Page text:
Medical (and recreational) marijuana has gained widespread acceptance in a number of states, but Tennessee hasn’t been particularly receptive to either.
There are signs that things are slowly shifting, however, now that the state legislature has finally allowed a compromise medical marijuana bill to pass. Under the new law, which is a compromise, certain people will be eligible for a medical marijuana card and permitted to legally buy cannabis oil with a low dose of THC (0.9% or less) at approved dispensaries.
If you’re an immigrant who doesn’t yet have citizenship, however, you may want to think twice about applying for a medical marijuana card.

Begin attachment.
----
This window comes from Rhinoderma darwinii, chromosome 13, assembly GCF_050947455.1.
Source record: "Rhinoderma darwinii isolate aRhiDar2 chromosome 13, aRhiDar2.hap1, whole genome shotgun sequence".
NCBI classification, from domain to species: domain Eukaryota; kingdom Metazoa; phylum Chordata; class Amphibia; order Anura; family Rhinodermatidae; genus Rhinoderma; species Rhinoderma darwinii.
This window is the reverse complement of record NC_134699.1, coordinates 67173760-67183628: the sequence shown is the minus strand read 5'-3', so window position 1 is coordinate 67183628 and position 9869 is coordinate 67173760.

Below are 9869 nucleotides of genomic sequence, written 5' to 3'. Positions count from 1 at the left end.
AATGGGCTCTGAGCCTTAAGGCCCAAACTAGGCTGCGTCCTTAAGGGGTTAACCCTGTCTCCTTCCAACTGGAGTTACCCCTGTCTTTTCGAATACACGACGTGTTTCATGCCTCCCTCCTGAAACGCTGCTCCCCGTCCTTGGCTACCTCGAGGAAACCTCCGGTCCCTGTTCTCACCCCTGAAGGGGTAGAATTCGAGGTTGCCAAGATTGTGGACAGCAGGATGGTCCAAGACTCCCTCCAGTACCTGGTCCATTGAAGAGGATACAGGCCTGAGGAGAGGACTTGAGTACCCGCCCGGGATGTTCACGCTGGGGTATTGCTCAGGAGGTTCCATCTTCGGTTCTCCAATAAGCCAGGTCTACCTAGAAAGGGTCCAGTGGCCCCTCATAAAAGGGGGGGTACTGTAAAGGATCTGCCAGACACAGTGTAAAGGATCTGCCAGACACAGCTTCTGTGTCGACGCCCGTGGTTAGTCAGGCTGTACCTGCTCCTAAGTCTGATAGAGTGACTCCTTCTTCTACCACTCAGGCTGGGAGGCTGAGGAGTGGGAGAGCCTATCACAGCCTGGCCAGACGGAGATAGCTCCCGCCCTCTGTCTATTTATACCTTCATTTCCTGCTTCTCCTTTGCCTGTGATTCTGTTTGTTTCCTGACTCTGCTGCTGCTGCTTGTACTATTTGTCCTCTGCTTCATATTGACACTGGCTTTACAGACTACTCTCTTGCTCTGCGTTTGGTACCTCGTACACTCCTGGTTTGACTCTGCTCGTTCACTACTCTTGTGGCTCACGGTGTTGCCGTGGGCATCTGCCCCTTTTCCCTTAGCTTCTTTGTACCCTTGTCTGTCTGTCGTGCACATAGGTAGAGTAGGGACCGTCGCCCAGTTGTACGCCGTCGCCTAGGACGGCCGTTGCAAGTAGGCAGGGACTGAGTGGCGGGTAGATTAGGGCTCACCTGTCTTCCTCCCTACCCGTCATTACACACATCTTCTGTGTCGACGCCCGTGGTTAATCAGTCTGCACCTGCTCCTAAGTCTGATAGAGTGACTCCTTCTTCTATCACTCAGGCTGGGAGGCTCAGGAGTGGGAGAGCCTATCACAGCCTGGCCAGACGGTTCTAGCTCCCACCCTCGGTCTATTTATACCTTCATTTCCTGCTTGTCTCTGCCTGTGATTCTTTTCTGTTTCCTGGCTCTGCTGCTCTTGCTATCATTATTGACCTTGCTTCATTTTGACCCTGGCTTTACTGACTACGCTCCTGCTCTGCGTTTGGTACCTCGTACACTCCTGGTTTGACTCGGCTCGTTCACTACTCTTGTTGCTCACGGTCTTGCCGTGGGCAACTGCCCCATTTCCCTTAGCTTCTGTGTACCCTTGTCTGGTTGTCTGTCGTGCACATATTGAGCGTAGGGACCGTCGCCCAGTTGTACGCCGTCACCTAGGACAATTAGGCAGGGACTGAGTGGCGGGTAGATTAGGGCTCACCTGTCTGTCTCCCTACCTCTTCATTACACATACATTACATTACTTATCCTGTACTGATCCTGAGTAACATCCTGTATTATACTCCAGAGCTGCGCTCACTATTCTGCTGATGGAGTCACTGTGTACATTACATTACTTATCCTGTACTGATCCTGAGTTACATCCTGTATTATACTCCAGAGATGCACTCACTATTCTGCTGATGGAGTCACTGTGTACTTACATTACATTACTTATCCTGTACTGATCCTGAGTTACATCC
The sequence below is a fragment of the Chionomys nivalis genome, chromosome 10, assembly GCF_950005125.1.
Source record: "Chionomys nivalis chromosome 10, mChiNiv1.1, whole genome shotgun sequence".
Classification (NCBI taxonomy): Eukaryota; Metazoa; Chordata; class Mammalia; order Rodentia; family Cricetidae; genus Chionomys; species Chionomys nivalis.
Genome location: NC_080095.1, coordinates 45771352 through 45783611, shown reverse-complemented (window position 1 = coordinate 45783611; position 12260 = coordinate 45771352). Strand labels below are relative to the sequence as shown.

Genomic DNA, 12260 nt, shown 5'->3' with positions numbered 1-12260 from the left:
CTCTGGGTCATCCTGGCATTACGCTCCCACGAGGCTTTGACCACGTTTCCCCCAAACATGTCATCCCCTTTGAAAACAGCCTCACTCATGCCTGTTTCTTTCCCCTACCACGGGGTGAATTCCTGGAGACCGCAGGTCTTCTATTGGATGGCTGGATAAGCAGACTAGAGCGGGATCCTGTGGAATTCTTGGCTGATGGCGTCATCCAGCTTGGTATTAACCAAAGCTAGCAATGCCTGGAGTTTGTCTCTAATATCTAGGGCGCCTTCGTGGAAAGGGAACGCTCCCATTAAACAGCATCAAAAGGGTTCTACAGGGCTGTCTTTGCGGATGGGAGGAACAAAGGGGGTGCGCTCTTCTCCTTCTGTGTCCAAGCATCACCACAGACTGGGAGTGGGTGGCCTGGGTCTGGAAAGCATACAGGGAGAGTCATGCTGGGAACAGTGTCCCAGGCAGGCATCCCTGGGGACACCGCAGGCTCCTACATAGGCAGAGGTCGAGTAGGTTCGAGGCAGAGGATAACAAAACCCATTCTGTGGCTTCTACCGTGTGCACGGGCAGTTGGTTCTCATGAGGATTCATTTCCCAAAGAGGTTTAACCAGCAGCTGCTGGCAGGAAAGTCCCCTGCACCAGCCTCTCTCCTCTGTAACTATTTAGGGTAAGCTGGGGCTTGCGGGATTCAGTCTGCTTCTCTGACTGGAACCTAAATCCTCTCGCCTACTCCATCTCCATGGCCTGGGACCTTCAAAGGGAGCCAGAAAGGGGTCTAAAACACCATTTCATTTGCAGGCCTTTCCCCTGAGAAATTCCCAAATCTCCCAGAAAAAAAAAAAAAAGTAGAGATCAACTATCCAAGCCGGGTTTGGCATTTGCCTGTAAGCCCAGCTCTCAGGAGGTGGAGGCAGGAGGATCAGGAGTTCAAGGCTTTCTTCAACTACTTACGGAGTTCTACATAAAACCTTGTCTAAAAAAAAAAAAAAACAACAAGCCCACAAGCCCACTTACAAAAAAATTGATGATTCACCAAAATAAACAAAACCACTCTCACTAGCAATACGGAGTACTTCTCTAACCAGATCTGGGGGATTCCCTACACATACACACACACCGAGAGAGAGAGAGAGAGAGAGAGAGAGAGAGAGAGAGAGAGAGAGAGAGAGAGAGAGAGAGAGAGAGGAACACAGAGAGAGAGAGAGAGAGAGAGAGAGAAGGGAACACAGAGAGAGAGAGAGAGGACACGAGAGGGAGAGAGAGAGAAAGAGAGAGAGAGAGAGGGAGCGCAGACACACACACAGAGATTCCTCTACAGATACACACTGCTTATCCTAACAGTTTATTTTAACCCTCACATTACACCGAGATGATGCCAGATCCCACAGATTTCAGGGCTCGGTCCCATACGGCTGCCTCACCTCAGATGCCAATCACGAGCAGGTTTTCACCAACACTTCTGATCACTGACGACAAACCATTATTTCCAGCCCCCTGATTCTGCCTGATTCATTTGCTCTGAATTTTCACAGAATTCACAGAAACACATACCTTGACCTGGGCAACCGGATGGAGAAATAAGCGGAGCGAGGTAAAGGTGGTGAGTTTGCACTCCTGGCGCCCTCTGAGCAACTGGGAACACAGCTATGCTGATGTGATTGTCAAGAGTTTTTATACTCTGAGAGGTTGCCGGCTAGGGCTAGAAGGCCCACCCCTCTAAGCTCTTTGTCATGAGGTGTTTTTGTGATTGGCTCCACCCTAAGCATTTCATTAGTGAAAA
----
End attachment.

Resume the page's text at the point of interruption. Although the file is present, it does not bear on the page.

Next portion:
Why do immigrants need to be careful about medical marijuana?
Essentially, it all comes down to one fact: Marijuana is still illegal under federal law. As such, it’s considered a crime to possess or use the drug. Admitting to the use of the drug in the past, even if an immigrant purchased the drug legally for a medical need, can still be used to deny someone U.S. citizenship.
Among the many facets of an application for citizenship, immigrants must pass a “good moral character test,” and illegal drug use — historical or otherwise — is considered a failing. The U.S. Citizenship and Immigration Services (USCIS) reiterated that fact as recently as 2019.
Although a federal bill is currently pending that would eliminate marijuana use as a determining factor when it comes to immigration policies, there’s a long way to go before that comes to pass.
Getting through a change in your immigration status can be fraught with difficulties. Given the constantly evolving situation with the laws, it’s wisest to have an attorney’s guidance from the start.